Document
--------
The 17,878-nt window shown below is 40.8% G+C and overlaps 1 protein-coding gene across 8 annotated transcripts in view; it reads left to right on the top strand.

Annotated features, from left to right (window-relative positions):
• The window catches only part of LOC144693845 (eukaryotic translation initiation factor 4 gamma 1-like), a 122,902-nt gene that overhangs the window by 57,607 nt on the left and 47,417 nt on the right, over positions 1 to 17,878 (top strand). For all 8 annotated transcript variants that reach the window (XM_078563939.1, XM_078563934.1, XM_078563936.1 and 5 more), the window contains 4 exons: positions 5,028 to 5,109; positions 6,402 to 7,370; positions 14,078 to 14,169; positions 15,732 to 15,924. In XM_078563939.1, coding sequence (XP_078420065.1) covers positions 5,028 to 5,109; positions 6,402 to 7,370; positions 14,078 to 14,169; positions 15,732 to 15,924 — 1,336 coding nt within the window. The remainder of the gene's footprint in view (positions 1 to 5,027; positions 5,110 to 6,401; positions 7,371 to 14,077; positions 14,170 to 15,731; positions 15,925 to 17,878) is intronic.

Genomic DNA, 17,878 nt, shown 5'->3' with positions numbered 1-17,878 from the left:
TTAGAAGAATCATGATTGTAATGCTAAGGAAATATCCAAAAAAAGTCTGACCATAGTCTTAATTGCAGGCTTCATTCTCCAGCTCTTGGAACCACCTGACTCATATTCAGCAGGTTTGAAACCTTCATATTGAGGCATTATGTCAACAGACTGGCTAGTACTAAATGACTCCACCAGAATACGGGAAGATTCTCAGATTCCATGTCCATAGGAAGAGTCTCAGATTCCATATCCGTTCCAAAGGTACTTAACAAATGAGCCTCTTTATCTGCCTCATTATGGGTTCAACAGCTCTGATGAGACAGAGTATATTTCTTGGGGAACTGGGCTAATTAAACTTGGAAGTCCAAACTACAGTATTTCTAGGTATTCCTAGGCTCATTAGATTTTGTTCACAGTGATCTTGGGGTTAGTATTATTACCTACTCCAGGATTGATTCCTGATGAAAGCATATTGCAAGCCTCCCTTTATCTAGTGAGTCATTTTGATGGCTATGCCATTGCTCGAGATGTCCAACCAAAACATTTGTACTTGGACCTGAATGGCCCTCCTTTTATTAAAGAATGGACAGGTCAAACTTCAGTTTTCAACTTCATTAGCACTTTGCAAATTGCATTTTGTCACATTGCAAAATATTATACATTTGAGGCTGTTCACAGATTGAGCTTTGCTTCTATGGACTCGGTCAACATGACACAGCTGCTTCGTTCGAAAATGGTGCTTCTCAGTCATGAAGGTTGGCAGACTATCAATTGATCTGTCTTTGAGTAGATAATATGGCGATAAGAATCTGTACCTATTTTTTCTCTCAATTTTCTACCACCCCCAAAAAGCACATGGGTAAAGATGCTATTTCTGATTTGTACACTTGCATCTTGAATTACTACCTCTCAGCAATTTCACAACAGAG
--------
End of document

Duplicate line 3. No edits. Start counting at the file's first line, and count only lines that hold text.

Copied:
• The window catches only part of LOC144693845 (eukaryotic translation initiation factor 4 gamma 1-like), a 122,902-nt gene that overhangs the window by 57,607 nt on the left and 47,417 nt on the right, over positions 1 to 17,878 (top strand). For all 8 annotated transcript variants that reach the window (XM_078563939.1, XM_078563934.1, XM_078563936.1 and 5 more), the window contains 4 exons: positions 5,028 to 5,109; positions 6,402 to 7,370; positions 14,078 to 14,169; positions 15,732 to 15,924. In XM_078563939.1, coding sequence (XP_078420065.1) covers positions 5,028 to 5,109; positions 6,402 to 7,370; positions 14,078 to 14,169; positions 15,732 to 15,924 — 1,336 coding nt within the window. The remainder of the gene's footprint in view (positions 1 to 5,027; positions 5,110 to 6,401; positions 7,371 to 14,077; positions 14,170 to 15,731; positions 15,925 to 17,878) is intronic.